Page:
11 hard to say whether there was such situations that would prevent units
12 from accessing regular military courts, but this again can be concluded
13 based on regular military reports. And if there is anywhere a remark
14 about the inaccessibility of regular courts, be it the civilian courts or
15 the regular military courts, then it is fair to conclude that there was a
16 need for such special military courts to be established.
17 Q. Thank you, Judge. In the life of the district military court and
18 the one in Zenica in particular, was there any time that the court was
19 attached to the military?
20 A. I have to explain this, because a simple yes would create a wrong
21 or distorted picture. During a certain period of time, the military court
22 could not exist for logistical reasons. This was during the time when
23 there was no food, water, electricity. There were no bare necessities.
24 There was no paper or other things that are indispensable for the work of
25 any court. And since the military had a priority when it came to supplies
1 and things necessary for defence, the army had at its disposition the
2 available resources no matter what the quantities of these resources were.
3 The Presidency, in order to keep military courts in function,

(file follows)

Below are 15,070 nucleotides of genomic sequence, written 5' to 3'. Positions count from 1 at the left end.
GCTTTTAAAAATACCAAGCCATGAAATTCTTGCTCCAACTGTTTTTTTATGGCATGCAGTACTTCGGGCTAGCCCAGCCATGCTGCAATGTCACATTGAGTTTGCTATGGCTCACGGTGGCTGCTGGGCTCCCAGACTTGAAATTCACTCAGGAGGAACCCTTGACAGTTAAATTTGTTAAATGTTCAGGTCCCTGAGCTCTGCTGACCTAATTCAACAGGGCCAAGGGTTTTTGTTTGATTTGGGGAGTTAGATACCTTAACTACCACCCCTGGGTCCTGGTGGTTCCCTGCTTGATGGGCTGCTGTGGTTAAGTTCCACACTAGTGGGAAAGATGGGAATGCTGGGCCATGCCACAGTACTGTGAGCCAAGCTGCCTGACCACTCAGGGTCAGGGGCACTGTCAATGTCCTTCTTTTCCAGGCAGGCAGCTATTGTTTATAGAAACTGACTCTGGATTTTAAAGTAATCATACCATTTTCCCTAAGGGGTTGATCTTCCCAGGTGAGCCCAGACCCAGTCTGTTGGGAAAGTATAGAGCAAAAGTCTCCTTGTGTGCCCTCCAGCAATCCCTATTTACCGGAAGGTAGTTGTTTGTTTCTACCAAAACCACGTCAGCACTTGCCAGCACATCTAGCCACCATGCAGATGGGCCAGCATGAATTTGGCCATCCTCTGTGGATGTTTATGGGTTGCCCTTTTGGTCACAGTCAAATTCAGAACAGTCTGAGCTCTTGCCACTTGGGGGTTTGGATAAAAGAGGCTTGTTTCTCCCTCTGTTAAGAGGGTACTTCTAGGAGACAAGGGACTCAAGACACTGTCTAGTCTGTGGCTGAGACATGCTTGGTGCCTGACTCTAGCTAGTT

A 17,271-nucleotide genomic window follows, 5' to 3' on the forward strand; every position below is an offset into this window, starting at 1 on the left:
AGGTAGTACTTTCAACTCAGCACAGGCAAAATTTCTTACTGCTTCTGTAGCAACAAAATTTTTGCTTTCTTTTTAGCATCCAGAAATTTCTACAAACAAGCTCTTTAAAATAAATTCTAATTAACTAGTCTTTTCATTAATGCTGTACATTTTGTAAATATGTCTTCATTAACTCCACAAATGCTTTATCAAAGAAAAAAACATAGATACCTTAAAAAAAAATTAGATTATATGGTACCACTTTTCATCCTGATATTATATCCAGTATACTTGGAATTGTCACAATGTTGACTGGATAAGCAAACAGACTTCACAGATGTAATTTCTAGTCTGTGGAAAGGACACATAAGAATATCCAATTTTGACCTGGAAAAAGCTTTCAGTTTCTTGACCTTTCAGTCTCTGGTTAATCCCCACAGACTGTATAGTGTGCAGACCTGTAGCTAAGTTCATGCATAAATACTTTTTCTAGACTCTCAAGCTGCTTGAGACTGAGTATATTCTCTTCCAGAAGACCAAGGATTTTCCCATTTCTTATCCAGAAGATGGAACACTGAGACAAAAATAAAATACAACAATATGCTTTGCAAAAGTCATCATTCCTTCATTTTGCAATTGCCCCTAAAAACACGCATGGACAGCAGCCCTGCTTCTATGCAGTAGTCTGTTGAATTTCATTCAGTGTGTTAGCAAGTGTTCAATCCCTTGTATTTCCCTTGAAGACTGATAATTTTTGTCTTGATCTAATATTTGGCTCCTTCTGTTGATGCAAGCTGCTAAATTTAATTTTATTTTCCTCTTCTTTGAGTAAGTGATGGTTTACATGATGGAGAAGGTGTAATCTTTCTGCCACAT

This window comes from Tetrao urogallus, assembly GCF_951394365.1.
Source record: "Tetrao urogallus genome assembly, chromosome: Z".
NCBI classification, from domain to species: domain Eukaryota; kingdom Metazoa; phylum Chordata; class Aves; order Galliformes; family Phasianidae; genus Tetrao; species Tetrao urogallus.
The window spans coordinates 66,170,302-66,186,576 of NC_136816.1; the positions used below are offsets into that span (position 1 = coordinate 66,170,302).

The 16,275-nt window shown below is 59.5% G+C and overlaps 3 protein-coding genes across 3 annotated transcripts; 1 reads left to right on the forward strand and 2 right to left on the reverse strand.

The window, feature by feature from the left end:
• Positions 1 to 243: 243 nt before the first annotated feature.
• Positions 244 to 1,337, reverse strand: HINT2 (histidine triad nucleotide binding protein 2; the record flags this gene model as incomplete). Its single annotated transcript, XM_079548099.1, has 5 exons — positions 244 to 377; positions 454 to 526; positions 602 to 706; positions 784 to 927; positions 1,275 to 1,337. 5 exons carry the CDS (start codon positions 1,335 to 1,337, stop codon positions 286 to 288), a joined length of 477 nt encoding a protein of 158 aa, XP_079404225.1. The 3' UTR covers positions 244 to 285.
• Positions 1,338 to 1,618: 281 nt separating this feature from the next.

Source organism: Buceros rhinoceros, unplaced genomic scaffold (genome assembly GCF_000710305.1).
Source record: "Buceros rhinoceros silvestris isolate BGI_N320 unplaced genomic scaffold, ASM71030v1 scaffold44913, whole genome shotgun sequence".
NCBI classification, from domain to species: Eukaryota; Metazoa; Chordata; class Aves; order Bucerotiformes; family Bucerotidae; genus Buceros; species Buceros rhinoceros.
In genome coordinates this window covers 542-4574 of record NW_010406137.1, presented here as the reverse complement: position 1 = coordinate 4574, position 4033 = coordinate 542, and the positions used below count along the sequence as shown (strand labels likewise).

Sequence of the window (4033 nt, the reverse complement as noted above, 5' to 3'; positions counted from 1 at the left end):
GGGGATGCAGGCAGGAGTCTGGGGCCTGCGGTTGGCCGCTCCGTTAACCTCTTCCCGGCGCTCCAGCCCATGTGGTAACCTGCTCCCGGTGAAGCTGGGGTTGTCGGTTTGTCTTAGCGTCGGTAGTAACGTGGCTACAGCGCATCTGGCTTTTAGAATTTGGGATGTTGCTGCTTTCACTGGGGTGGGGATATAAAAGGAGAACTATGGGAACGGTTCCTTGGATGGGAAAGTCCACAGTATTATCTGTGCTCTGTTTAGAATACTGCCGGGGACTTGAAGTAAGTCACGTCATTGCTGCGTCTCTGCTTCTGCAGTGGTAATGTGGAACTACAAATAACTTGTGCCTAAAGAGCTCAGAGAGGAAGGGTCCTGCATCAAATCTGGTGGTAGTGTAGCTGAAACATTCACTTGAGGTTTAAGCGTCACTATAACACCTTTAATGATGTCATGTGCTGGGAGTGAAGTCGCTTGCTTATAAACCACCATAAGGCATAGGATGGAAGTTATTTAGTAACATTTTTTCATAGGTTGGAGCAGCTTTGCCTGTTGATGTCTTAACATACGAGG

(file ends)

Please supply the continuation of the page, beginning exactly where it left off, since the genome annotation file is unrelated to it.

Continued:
4 passed a decision to incorporate military courts into the army
5 organisation but only in one of the segments. The army was duty-bound to
6 preserve the existence of the military courts. For example, if we needed
7 paper, we would get it from the army. If we needed electricity, we would
8 get it from the army. If we needed food, it had to be provided. Whatever
9 we -- whatever bare necessities we needed, those were to be provided by
10 the army. However, there was never a decision to subordinate military
11 courts to the military organisation. For example, it was never decided
12 that the corps command should be the command of the court. Such a
13 decision was never made. Courts continued to be independent in their
14 work. The only difference being that we turned to the army to supply us
15 with the bare necessities. We didn't turn to the states because it was
16 impossible. It was the army that supplied us with the things necessary
17 for our work, and they did that based on the request issued by the
18 presidents of the courts.
19 Q. And during this time or this period when the courts were allegedly
20 attached to the military, at no time at all, or can you assist us, at no
21 time at all was the independence of the judiciary compromised in any way?
22 A. There were attempts on the part of some military commanders who
23 did not understand that. And for example, a corps commander, just by way
24 of example, he called a judge in order to ask him what sentence should be
25 pronounced in a certain number of cases in order to step up military
1 discipline. This judge refused to give him advice in a very rush way, and